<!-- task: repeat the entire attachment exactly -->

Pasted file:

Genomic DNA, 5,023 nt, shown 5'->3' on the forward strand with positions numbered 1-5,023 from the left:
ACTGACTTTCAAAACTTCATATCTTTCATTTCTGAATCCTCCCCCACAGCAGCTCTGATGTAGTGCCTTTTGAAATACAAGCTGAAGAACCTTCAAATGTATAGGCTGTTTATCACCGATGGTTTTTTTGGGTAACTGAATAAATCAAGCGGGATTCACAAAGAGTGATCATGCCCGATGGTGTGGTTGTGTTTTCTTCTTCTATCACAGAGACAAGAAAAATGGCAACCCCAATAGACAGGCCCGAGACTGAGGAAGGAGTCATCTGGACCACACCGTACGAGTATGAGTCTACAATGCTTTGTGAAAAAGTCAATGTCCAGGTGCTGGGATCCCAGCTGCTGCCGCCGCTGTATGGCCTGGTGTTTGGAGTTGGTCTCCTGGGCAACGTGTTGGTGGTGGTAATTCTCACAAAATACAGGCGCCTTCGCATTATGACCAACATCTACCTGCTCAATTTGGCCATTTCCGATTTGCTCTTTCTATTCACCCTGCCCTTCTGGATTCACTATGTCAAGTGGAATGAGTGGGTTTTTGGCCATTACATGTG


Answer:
Genomic DNA, 5,023 nt, shown 5'->3' on the forward strand with positions numbered 1-5,023 from the left:
ACTGACTTTCAAAACTTCATATCTTTCATTTCTGAATCCTCCCCCACAGCAGCTCTGATGTAGTGCCTTTTGAAATACAAGCTGAAGAACCTTCAAATGTATAGGCTGTTTATCACCGATGGTTTTTTTGGGTAACTGAATAAATCAAGCGGGATTCACAAAGAGTGATCATGCCCGATGGTGTGGTTGTGTTTTCTTCTTCTATCACAGAGACAAGAAAAATGGCAACCCCAATAGACAGGCCCGAGACTGAGGAAGGAGTCATCTGGACCACACCGTACGAGTATGAGTCTACAATGCTTTGTGAAAAAGTCAATGTCCAGGTGCTGGGATCCCAGCTGCTGCCGCCGCTGTATGGCCTGGTGTTTGGAGTTGGTCTCCTGGGCAACGTGTTGGTGGTGGTAATTCTCACAAAATACAGGCGCCTTCGCATTATGACCAACATCTACCTGCTCAATTTGGCCATTTCCGATTTGCTCTTTCTATTCACCCTGCCCTTCTGGATTCACTATGTCAAGTGGAATGAGTGGGTTTTTGGCCATTACATGTG